Whose idea was it to write a Christmas story?

I love writing Christmas so it was my idea. In fact, I was so keen to write this Christmas story I was prepared to do it on spec. Belle was a character who has sat with me for a while and I couldn't find a place for her in the Cornish Village School series and wanted her to have a book of her own. I also really wanted to write a Christmas book with each chapter representing one day in the month and the two seemed like a natural pairing. Although my one chapter per day idea definitely had flaws come execution, I hadn't considered how tricky it was going to be to condense a whole day's action into one chapter.

For your new book, you've left Cornwall behind (the location for your previous five books) and moved the story to Bristol. It's easy to understand why Cornwall is such a wonderful setting for a book. Tell us how Bristol inspired you.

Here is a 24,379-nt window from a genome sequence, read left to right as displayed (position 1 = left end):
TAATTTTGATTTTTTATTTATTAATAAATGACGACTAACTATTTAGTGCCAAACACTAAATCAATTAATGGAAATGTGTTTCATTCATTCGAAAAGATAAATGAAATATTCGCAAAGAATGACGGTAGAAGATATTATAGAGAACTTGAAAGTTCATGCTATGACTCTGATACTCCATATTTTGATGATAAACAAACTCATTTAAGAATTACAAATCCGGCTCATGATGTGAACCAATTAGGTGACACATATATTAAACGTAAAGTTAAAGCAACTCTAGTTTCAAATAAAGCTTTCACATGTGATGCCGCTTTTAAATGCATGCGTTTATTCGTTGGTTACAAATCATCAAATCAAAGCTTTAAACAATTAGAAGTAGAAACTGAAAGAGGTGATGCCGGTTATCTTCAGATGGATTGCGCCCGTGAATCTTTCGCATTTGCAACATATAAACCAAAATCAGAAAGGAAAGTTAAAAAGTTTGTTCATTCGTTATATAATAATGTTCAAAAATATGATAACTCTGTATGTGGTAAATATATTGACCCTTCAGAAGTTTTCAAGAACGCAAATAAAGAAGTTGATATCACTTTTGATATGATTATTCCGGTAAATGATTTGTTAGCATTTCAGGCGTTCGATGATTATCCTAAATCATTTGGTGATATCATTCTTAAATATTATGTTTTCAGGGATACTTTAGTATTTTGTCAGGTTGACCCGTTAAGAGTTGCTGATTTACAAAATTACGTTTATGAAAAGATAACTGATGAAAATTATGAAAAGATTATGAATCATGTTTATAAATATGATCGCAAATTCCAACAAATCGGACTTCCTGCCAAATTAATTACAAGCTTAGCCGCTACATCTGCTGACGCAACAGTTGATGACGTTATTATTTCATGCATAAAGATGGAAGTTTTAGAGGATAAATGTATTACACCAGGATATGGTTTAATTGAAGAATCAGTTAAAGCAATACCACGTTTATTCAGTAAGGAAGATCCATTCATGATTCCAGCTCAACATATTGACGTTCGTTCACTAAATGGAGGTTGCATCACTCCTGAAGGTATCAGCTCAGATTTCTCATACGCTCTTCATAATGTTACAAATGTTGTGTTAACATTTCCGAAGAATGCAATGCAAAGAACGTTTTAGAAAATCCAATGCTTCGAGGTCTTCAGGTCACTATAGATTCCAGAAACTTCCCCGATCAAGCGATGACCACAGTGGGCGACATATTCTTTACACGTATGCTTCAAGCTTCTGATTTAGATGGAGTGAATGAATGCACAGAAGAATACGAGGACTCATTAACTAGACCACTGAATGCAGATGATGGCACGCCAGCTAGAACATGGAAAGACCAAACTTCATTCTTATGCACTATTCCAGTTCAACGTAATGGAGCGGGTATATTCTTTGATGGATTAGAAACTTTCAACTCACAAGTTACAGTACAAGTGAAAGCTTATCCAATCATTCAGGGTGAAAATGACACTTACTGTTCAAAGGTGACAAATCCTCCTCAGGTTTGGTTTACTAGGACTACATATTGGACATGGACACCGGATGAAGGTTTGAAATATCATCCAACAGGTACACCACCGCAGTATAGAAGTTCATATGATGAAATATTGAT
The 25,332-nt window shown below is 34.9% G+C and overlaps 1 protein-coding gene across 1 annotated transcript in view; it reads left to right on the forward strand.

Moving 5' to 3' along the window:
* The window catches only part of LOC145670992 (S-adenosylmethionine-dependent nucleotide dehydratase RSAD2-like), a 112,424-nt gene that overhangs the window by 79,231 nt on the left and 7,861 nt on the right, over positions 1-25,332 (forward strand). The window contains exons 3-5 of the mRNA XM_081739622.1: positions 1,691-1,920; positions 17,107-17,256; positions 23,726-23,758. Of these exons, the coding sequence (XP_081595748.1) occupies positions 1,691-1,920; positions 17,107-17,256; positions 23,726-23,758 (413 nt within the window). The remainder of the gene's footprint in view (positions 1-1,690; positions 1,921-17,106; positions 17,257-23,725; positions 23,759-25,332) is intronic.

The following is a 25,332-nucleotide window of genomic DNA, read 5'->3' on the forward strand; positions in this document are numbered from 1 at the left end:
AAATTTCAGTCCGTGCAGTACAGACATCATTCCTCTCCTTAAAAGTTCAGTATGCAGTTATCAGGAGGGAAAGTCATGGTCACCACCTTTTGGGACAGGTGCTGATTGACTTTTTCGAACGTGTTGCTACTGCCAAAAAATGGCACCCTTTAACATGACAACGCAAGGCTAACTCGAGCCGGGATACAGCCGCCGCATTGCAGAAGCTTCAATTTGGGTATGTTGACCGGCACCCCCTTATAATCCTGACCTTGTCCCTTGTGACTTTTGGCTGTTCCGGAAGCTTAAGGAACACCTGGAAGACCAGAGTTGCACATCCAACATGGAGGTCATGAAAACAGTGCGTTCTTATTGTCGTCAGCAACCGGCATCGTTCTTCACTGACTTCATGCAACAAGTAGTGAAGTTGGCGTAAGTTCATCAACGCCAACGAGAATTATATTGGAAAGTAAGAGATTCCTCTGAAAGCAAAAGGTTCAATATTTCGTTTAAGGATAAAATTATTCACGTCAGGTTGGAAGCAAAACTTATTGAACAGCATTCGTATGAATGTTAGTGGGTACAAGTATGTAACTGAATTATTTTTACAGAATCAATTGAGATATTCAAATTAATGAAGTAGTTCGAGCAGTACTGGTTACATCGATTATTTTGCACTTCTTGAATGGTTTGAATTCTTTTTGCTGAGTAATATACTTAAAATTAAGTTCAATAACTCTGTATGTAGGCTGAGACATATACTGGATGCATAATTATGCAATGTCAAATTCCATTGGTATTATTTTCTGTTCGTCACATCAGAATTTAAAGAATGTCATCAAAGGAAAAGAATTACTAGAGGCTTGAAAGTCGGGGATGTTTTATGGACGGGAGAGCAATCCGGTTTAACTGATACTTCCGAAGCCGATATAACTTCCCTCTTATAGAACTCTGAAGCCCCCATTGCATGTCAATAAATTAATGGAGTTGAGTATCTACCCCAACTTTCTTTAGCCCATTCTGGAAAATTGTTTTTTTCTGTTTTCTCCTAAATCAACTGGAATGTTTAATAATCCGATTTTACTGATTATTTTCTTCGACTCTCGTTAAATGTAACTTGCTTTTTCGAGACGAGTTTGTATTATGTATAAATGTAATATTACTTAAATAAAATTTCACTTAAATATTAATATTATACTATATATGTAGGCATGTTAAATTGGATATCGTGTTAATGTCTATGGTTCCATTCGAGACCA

I was so happy living in Cornwall and it was the natural setting for my first books but I moved to Bristol soon after the first book came out and I have always had a huge soft spot for this city. Bristol is so alive, colourful and vibrant and yet somehow manages to combine that with a real laid-back vibe. It appeals to all parts of my personality and I defy anyone not to find something that suits them here. The area in which I live has a really strong community ethos and I loved weaving elements of that through. I lived here as a student and was so happy that many things I like about this city were still very much present. Knowing about this book before I began to actually write it meant I was lucky enough to be able to drag my partner across Bristol on lots of Christmas themed activities in 2019 before we all had to lockdown. So pretty much all the activities that Belle and Rory did around and about in the city, my partner and I also did. He has sat through Dickensian improv on SS Brunel – although the filthy jokes are all mine, I'm afraid - and we also did the Christmassy activities at Tyntesfield. The exception is the horse ride which I did by myself. Having booked my ticket, I faced some very odd looks when I arrived and had to explain that yes, it was just one ticket for me. Once I got to the horse and the carriage I realised it was aimed at very small children. I did feel a bit of a fool but I channelled four-year-old me and really enjoyed myself.